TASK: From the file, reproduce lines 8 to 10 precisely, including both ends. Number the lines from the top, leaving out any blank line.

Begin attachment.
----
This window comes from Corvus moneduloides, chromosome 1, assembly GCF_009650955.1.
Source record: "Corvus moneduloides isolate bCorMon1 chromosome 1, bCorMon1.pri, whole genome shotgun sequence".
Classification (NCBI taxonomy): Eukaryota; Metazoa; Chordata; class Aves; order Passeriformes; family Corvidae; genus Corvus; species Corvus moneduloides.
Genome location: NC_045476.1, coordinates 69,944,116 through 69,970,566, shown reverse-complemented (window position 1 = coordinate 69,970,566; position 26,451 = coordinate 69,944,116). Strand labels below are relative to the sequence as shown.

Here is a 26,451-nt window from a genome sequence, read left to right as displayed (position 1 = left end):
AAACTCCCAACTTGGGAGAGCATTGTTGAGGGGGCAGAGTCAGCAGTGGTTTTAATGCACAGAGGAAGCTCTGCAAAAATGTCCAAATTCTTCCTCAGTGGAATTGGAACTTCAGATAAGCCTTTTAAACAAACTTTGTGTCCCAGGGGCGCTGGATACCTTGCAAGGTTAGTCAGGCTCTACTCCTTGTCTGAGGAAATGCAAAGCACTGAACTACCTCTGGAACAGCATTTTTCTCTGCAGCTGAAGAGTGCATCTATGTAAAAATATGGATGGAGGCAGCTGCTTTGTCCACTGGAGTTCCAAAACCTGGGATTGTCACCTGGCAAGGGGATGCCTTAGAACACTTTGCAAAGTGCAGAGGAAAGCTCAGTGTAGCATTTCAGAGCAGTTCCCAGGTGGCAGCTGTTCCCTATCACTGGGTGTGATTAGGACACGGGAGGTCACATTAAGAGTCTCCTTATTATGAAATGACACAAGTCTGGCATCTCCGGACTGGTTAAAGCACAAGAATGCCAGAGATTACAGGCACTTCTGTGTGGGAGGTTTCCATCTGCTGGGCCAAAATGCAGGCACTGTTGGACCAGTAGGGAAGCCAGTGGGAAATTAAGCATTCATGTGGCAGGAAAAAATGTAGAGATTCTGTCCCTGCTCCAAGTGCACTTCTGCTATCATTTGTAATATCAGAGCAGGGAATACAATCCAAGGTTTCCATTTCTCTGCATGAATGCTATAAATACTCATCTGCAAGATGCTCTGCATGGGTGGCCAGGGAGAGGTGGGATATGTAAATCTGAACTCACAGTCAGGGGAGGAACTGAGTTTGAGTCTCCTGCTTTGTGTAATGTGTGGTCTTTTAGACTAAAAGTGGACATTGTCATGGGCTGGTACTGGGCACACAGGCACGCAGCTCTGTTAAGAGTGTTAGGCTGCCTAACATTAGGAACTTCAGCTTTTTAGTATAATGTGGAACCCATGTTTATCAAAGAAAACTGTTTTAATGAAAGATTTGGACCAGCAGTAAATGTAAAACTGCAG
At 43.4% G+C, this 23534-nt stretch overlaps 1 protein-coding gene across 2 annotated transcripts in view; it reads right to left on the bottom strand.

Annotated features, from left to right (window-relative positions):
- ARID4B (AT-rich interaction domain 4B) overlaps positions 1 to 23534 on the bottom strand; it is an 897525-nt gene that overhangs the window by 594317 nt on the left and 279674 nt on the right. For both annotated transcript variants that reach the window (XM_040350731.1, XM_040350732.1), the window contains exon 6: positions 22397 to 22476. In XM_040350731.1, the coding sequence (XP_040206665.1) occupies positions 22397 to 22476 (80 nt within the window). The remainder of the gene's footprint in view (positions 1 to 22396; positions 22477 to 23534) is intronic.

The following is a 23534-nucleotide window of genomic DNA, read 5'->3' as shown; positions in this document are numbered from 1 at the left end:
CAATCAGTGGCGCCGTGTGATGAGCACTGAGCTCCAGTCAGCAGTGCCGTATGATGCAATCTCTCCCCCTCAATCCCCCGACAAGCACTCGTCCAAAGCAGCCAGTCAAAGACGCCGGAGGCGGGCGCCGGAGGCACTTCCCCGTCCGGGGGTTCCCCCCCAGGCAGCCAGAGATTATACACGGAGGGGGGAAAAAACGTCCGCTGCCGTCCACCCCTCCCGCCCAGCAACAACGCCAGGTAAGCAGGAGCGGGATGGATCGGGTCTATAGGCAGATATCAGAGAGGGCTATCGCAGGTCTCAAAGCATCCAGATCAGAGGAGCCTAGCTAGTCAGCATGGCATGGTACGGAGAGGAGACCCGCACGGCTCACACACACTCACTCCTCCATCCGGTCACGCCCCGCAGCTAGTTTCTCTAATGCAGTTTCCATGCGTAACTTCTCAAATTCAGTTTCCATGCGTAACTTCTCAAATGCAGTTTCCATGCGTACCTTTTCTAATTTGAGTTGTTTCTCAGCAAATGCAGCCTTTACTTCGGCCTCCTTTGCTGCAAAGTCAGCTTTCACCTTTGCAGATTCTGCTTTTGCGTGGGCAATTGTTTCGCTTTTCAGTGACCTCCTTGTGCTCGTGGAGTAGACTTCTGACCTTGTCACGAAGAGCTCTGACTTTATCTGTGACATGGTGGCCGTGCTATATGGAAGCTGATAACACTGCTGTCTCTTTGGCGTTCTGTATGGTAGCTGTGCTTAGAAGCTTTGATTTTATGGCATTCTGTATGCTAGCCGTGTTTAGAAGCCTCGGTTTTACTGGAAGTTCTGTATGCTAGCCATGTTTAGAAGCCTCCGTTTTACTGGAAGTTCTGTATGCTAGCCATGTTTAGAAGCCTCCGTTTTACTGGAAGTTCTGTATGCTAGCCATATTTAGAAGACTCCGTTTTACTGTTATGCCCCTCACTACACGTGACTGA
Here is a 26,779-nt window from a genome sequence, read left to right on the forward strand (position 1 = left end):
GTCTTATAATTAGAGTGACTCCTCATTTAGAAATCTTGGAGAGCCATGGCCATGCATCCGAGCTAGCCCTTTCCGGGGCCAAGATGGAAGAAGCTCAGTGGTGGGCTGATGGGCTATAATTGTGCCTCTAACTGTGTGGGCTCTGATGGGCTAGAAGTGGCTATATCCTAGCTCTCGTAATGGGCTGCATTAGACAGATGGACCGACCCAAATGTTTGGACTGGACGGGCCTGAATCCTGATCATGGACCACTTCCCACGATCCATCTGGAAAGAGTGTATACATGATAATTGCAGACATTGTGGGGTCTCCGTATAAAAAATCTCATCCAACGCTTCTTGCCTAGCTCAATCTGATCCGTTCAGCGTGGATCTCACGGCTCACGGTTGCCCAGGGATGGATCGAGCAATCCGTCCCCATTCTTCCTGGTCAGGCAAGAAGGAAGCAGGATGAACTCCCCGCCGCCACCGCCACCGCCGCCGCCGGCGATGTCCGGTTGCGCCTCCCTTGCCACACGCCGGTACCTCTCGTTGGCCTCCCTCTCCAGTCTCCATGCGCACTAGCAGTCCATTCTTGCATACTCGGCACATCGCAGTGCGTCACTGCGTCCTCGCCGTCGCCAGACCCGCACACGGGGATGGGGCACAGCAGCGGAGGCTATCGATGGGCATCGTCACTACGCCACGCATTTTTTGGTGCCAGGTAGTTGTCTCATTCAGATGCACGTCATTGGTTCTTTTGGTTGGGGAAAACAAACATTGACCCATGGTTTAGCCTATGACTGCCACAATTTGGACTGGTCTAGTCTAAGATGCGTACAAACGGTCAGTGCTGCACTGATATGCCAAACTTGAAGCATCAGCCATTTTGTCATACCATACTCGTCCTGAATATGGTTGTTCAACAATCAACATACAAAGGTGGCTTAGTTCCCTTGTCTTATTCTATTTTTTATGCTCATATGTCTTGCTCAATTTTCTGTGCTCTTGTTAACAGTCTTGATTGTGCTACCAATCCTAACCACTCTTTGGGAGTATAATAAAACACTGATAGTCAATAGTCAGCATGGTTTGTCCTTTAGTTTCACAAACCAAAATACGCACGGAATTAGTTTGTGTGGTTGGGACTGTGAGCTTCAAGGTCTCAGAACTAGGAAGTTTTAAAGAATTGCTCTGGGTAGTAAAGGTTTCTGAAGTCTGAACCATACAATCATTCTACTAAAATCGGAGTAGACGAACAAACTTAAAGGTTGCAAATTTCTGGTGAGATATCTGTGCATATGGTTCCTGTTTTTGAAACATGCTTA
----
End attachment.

Annotated features, from left to right (window-relative positions):
- ARID4B (AT-rich interaction domain 4B) overlaps positions 1 to 23534 on the bottom strand; it is an 897525-nt gene that overhangs the window by 594317 nt on the left and 279674 nt on the right. For both annotated transcript variants that reach the window (XM_040350731.1, XM_040350732.1), the window contains exon 6: positions 22397 to 22476. In XM_040350731.1, the coding sequence (XP_040206665.1) occupies positions 22397 to 22476 (80 nt within the window). The remainder of the gene's footprint in view (positions 1 to 22396; positions 22477 to 23534) is intronic.

The following is a 23534-nucleotide window of genomic DNA, read 5'->3' as shown; positions in this document are numbered from 1 at the left end: